• Jane, great post! Do you have a link to the referenced “our list of great questions”? Would love to learn and share.

  • Thanks, Susan – the “list of great questions” will be in an upcoming post! I’ve been putting my head together with one or two clients to get these right; we are almost there and would love some comments from people. So, watch (and continue to chime in on) this space!

  • Nan Wehipeihana

    Hi Jane.

    For Commissioners: I think its important to get clear about the skills, competencies, expertise and disposition/interpersonal skills that are critical for a specific evaluation. No two evaluations are exactly the same, and no two evaluators/evaluation teams are exactly, so getting clear on what matters for a specific context is important. And when selection decisions appear close, look for strengths in the essential criteria as opposed to working you way down the ‘laundry list’ of desirable and nice to have skills and competencies.

    For evaluators: ‘stick to your knitting’. Know what you’re good at, where you’re strengths are and focus on work in this area. Partner up with acknowledged experts in other fields of evaluation/subject areas to grow your own skills and knowledge and where an evaluation calls for expertise beyond your own core competencies.

  • We trialled some of these suggestions in our agency with great success. We were able to eliminate the ‘boiler plate’ ones, who were just interested in getting a bit because of their reputation in other fields.

    We interviewed the evaluators face to face and asked them some tricky questions, like ‘How suited is this evaluation to a quasi-experimental design and how might you go about it?’

    We found this really helped to identify their capability and gave us a sense of how the evaluators operated. The evaluators we contracted through this process have been very satisfactory.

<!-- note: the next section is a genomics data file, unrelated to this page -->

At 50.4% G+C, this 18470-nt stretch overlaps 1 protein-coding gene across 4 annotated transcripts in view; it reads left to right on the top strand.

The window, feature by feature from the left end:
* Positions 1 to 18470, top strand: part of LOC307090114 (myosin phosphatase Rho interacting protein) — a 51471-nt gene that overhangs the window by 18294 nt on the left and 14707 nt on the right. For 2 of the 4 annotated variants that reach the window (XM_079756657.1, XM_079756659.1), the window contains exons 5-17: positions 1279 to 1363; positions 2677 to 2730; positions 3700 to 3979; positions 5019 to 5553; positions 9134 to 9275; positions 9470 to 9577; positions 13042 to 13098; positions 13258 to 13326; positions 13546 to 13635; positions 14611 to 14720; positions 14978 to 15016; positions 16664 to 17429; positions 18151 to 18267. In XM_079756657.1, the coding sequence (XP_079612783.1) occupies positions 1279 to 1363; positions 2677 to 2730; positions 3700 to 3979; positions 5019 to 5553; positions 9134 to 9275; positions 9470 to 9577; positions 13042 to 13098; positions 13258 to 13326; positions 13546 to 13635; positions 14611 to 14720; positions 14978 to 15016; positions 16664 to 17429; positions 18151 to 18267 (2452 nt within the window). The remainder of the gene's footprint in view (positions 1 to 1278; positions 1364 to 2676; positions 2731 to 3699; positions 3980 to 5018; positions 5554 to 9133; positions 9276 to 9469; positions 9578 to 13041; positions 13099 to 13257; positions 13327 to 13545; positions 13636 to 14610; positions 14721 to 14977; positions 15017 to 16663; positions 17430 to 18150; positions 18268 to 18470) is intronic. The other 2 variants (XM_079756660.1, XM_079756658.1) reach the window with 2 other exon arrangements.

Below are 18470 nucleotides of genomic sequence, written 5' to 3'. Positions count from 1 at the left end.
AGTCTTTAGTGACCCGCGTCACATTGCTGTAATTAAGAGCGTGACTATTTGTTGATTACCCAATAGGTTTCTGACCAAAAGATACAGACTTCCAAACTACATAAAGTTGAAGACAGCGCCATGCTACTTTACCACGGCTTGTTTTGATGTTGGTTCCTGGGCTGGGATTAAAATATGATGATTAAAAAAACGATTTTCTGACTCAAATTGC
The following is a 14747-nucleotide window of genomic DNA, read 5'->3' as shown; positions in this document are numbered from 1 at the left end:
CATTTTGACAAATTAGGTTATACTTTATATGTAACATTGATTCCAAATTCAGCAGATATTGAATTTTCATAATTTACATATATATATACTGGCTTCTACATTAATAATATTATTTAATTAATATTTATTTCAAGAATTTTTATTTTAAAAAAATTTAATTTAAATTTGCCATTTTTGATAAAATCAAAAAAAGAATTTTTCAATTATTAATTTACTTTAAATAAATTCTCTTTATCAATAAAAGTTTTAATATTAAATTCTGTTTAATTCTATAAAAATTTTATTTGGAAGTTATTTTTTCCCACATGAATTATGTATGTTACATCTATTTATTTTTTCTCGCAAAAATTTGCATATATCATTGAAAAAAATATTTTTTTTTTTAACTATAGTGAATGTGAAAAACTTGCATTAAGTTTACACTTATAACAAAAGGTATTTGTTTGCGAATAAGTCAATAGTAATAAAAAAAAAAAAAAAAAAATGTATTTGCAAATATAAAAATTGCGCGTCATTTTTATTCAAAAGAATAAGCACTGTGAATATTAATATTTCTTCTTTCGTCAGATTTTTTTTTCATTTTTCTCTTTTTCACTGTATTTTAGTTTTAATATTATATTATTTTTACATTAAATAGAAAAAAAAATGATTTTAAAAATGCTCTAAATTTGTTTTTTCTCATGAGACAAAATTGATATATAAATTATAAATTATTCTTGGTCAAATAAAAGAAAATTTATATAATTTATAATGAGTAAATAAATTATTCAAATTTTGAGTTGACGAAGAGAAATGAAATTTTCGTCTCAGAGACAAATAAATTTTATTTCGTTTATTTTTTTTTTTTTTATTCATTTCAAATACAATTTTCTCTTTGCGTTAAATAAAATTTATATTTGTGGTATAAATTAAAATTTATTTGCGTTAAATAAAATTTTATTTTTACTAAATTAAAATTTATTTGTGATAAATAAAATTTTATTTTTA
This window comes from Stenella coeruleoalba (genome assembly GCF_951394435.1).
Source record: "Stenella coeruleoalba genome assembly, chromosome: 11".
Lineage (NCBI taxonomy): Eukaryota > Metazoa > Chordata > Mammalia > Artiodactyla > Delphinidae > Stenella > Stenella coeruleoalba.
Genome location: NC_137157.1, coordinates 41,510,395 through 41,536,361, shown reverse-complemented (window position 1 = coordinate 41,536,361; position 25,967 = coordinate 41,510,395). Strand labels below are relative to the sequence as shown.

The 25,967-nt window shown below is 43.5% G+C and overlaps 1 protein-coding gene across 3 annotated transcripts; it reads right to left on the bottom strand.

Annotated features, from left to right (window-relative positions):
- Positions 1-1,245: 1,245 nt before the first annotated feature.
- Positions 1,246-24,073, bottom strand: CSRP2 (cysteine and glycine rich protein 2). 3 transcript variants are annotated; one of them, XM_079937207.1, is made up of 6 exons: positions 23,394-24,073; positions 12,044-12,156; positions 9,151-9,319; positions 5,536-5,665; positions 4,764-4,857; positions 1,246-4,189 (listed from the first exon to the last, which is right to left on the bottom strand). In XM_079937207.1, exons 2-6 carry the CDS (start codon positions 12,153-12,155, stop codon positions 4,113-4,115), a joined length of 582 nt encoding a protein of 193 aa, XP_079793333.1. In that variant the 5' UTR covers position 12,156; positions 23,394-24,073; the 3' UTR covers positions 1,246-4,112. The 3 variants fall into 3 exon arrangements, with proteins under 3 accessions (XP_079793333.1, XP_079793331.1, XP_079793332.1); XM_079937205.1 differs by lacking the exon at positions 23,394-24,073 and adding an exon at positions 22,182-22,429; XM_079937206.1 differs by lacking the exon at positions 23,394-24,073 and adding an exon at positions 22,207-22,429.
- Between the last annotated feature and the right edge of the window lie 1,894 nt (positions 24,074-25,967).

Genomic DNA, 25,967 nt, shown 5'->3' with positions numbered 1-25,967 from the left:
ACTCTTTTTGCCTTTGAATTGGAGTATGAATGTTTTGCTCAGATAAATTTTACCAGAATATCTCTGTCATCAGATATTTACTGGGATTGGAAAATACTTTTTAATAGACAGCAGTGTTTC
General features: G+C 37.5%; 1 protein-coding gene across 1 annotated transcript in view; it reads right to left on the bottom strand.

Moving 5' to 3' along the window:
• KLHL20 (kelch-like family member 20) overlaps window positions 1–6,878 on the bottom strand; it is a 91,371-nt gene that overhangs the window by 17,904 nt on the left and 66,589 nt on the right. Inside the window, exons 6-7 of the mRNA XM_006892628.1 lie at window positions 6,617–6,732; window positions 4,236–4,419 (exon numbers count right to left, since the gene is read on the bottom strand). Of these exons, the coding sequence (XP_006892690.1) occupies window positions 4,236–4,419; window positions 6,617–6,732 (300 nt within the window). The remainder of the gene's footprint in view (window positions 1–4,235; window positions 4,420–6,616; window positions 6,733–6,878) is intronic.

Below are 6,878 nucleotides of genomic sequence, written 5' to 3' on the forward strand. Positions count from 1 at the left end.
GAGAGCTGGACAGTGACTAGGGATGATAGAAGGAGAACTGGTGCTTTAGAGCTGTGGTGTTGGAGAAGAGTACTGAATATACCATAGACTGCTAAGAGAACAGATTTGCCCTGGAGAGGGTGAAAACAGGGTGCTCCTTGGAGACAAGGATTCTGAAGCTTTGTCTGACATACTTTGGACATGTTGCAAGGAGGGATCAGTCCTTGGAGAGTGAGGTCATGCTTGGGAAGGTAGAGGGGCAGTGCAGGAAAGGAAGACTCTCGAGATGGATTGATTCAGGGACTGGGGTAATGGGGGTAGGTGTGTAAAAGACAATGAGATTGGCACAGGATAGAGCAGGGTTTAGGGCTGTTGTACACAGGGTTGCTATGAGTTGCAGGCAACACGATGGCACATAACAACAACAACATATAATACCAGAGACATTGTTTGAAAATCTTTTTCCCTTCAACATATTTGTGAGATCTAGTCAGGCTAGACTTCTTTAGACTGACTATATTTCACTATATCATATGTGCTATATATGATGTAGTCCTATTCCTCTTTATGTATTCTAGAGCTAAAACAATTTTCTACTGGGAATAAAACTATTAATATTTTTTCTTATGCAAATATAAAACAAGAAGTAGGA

It is hard for public sector commissioners to go outside the standard procurement processes, and your suggestions helped us have the confidence to tackle things differently. Thanks Jane

  • Jane Davidson

    Great to hear this has worked well for you, Bronte!

    Thanks so much for sharing your experiences.

  • Thanks for the tips Jane. My current work involves commissioning and managing several external evaluations for partner organisations, and I find your first two tips for evaluation clients critical. I have also learnt that as part of the solicitation process, face to face interviews followed by reference checks are essential in confirming evaluator’s skills and fit for a given evaluation.
    We have also found that using a participatory process to engage stakeholders in discussing and finalizing the evaluation questions, as well as discussing the proposed approach once the evaluator is hired goes a long way in creating buy-in and support for the evaluation. Lastly, commissioners/managers requiring various brief updates as part of the contract deliverables helps ensure close follow-up and feedback to the evaluators throughout the evaluation process and thereby limiting potential bad surprises when the end product is submitted.

  • marlene laeubli

    Hello Jane

    Congrats to you and Patricia for a really great blog with many, many interesting ideas and messages! I am starting out on a project to develop a list of competencies – maybe at different levels – for managers of inhouse evaluation services. Apart from the IDEAS list of competencies, do you know of anything else or where else to look? Most interested in your help.

    Best wishes